New intelligence reviewed by U.S. officials suggests that a pro-Ukrainian group carried out the attack on the Nord Stream pipelines last year, a step toward determining responsibility for an act of sabotage that has confounded investigators on both sides of the Atlantic for months.
U.S. officials said that they had no evidence President Volodymyr Zelensky of Ukraine or his top lieutenants were involved in the operation, or that the perpetrators were acting at the direction of any Ukrainian government officials.
The brazen attack on the natural gas pipelines, which link Russia to Western Europe, fueled public speculation about who was to blame, from Moscow to Kyiv and London to Washington, and it has remained one of the most consequential unsolved mysteries of Russia’s year-old war in Ukraine.
Ukraine and its allies have been seen by some officials as having the most logical potential motive to attack the pipelines. They have opposed the project for years, calling it a national security threat because it would allow Russia to sell gas more easily to Europe. Ukrainian government and military intelligence officials say they had no role in the attack and do not know who carried it out.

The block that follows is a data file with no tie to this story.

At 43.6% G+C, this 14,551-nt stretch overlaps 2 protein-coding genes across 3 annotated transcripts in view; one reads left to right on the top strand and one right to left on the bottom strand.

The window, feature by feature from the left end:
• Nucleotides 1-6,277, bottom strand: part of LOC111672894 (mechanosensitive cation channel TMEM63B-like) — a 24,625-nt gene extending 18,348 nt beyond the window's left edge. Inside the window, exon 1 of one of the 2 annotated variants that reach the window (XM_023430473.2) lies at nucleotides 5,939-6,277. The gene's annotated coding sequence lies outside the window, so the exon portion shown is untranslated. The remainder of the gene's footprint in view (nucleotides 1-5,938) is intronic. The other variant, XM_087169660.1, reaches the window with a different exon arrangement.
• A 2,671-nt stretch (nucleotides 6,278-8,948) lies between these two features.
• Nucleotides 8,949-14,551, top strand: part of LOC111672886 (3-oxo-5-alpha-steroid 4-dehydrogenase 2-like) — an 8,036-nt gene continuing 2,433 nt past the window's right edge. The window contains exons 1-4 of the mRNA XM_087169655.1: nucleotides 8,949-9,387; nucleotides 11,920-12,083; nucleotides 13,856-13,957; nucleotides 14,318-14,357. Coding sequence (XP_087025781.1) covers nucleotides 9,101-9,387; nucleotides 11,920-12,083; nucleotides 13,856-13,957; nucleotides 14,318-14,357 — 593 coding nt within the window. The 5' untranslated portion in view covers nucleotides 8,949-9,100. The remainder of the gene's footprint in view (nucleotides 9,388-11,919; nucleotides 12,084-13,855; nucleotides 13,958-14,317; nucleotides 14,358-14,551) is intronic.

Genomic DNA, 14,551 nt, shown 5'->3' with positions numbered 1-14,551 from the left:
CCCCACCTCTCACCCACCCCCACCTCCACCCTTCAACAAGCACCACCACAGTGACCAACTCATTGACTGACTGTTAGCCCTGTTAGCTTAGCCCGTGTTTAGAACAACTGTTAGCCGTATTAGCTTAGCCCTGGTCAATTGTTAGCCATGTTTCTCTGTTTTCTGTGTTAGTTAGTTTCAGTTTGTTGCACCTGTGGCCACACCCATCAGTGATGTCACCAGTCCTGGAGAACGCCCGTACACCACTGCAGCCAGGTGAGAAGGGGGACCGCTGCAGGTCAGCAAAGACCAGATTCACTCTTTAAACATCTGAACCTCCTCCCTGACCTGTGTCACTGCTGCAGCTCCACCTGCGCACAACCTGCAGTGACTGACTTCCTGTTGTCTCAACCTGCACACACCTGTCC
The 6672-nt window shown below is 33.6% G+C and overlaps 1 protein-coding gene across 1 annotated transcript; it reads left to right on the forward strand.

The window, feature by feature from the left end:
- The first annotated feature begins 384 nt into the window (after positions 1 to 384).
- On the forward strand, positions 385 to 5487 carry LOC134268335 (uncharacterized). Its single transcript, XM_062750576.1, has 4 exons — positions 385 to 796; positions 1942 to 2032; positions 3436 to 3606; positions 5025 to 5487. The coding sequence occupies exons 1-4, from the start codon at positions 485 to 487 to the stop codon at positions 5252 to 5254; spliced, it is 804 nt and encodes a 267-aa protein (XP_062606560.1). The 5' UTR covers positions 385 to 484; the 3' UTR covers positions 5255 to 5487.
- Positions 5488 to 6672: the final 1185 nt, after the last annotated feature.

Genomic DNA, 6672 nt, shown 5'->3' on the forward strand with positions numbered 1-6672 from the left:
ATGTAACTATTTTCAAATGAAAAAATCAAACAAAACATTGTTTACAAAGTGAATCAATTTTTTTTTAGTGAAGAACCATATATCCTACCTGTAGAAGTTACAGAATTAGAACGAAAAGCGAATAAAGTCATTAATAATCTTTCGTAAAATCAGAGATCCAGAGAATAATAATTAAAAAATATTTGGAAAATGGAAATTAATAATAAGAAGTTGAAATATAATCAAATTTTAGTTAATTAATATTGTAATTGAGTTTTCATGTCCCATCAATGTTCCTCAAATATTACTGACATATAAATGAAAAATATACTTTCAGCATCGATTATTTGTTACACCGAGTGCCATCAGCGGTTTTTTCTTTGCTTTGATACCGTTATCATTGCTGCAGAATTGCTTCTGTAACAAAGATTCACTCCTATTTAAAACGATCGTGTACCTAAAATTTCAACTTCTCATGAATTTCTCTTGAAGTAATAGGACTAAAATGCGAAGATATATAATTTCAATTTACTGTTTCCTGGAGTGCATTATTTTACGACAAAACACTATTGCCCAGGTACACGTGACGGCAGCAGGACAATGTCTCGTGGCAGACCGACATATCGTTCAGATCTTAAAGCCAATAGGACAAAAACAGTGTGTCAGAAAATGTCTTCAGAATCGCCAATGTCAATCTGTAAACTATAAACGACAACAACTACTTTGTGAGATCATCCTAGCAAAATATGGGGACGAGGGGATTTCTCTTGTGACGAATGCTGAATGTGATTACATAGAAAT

U.S. officials said there was much they did not know about the perpetrators and their affiliations. The review of newly collected intelligence suggests they were opponents of President Vladimir V. Putin of Russia, but does not specify the members of the group, or who directed or paid for the operation. U.S. officials declined to disclose the nature of the intelligence, how it was obtained or any details of the strength of the evidence it contains. They have said that there are no firm conclusions about it, leaving open the possibility that the operation might have been conducted off the books by a proxy force with connections to the Ukrainian government or its security services. [Continue reading…]